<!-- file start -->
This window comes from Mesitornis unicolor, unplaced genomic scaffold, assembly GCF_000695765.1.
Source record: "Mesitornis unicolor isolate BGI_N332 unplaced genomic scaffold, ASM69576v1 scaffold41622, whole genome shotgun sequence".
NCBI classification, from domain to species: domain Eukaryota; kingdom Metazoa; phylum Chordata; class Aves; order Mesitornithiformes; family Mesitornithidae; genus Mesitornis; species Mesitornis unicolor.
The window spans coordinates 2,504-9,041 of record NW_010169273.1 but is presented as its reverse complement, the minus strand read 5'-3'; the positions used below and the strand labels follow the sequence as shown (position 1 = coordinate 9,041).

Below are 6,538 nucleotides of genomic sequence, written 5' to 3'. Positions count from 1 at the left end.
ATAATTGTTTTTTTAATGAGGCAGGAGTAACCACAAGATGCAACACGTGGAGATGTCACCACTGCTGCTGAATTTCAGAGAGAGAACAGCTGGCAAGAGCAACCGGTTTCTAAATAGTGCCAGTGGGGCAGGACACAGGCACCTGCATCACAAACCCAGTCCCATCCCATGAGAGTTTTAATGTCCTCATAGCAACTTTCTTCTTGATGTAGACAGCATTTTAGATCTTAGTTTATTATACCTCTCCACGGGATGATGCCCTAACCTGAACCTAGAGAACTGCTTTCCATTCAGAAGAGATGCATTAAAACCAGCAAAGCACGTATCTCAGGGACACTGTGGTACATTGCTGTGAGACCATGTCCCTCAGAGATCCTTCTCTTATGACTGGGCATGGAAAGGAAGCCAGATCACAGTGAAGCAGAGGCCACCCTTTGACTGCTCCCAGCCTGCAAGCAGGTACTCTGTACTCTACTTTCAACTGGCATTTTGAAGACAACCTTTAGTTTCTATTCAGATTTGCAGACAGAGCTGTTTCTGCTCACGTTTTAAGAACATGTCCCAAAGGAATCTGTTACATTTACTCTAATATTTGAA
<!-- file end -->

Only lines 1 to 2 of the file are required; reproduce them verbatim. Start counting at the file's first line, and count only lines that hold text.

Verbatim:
This window comes from Mesitornis unicolor, unplaced genomic scaffold, assembly GCF_000695765.1.
Source record: "Mesitornis unicolor isolate BGI_N332 unplaced genomic scaffold, ASM69576v1 scaffold41622, whole genome shotgun sequence".